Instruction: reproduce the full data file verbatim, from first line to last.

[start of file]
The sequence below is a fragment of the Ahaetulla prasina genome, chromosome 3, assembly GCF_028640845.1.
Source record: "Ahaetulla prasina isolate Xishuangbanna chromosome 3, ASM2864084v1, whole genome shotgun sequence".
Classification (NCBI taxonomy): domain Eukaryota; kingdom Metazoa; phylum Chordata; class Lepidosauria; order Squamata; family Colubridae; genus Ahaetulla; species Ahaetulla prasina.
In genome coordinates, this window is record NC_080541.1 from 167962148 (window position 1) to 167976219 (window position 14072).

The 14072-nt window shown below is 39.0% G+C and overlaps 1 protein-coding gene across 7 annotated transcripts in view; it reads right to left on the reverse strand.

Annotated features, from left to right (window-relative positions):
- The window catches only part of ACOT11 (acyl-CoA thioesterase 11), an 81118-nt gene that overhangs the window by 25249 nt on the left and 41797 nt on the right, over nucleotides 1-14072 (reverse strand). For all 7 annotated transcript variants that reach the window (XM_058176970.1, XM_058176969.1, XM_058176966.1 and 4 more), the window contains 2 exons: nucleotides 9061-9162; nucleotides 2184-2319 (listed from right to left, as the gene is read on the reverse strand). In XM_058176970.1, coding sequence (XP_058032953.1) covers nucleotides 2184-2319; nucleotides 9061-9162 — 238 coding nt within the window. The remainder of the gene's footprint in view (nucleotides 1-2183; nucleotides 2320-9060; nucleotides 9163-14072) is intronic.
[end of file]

The sequence below is a fragment of the Ahaetulla prasina genome, chromosome 3, assembly GCF_028640845.1.
Source record: "Ahaetulla prasina isolate Xishuangbanna chromosome 3, ASM2864084v1, whole genome shotgun sequence".
Classification (NCBI taxonomy): domain Eukaryota; kingdom Metazoa; phylum Chordata; class Lepidosauria; order Squamata; family Colubridae; genus Ahaetulla; species Ahaetulla prasina.
In genome coordinates, this window is record NC_080541.1 from 167962148 (window position 1) to 167976219 (window position 14072).

The 14072-nt window shown below is 39.0% G+C and overlaps 1 protein-coding gene across 7 annotated transcripts in view; it reads right to left on the reverse strand.

Annotated features, from left to right (window-relative positions):
- The window catches only part of ACOT11 (acyl-CoA thioesterase 11), an 81118-nt gene that overhangs the window by 25249 nt on the left and 41797 nt on the right, over nucleotides 1-14072 (reverse strand). For all 7 annotated transcript variants that reach the window (XM_058176970.1, XM_058176969.1, XM_058176966.1 and 4 more), the window contains 2 exons: nucleotides 9061-9162; nucleotides 2184-2319 (listed from right to left, as the gene is read on the reverse strand). In XM_058176970.1, coding sequence (XP_058032953.1) covers nucleotides 2184-2319; nucleotides 9061-9162 — 238 coding nt within the window. The remainder of the gene's footprint in view (nucleotides 1-2183; nucleotides 2320-9060; nucleotides 9163-14072) is intronic.